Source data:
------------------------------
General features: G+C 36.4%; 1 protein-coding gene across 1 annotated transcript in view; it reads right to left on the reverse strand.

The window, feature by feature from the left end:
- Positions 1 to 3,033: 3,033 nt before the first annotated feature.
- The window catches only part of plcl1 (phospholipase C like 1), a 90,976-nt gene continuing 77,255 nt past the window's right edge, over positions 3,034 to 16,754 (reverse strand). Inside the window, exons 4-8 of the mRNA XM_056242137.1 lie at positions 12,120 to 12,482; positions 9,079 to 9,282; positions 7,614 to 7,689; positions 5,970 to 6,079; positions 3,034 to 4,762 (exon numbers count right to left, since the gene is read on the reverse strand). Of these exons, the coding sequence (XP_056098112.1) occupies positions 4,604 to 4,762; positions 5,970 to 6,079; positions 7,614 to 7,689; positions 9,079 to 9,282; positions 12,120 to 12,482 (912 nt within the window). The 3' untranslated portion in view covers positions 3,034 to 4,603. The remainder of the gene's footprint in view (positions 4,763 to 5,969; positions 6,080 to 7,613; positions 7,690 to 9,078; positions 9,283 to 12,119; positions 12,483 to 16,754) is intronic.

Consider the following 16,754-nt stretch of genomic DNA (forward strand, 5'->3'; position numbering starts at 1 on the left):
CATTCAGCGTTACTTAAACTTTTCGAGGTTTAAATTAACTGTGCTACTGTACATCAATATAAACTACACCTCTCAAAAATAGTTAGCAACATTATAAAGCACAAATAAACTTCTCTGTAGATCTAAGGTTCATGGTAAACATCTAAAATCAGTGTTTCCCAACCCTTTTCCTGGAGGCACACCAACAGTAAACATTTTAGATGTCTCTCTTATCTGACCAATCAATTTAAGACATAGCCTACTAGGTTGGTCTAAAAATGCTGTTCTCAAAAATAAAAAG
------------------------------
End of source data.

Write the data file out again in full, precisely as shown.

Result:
General features: G+C 36.4%; 1 protein-coding gene across 1 annotated transcript in view; it reads right to left on the reverse strand.

The window, feature by feature from the left end:
- Positions 1 to 3,033: 3,033 nt before the first annotated feature.
- The window catches only part of plcl1 (phospholipase C like 1), a 90,976-nt gene continuing 77,255 nt past the window's right edge, over positions 3,034 to 16,754 (reverse strand). Inside the window, exons 4-8 of the mRNA XM_056242137.1 lie at positions 12,120 to 12,482; positions 9,079 to 9,282; positions 7,614 to 7,689; positions 5,970 to 6,079; positions 3,034 to 4,762 (exon numbers count right to left, since the gene is read on the reverse strand). Of these exons, the coding sequence (XP_056098112.1) occupies positions 4,604 to 4,762; positions 5,970 to 6,079; positions 7,614 to 7,689; positions 9,079 to 9,282; positions 12,120 to 12,482 (912 nt within the window). The 3' untranslated portion in view covers positions 3,034 to 4,603. The remainder of the gene's footprint in view (positions 4,763 to 5,969; positions 6,080 to 7,613; positions 7,690 to 9,078; positions 9,283 to 12,119; positions 12,483 to 16,754) is intronic.

Consider the following 16,754-nt stretch of genomic DNA (forward strand, 5'->3'; position numbering starts at 1 on the left):
CATTCAGCGTTACTTAAACTTTTCGAGGTTTAAATTAACTGTGCTACTGTACATCAATATAAACTACACCTCTCAAAAATAGTTAGCAACATTATAAAGCACAAATAAACTTCTCTGTAGATCTAAGGTTCATGGTAAACATCTAAAATCAGTGTTTCCCAACCCTTTTCCTGGAGGCACACCAACAGTAAACATTTTAGATGTCTCTCTTATCTGACCAATCAATTTAAGACATAGCCTACTAGGTTGGTCTAAAAATGCTGTTCTCAAAAATAAAAAG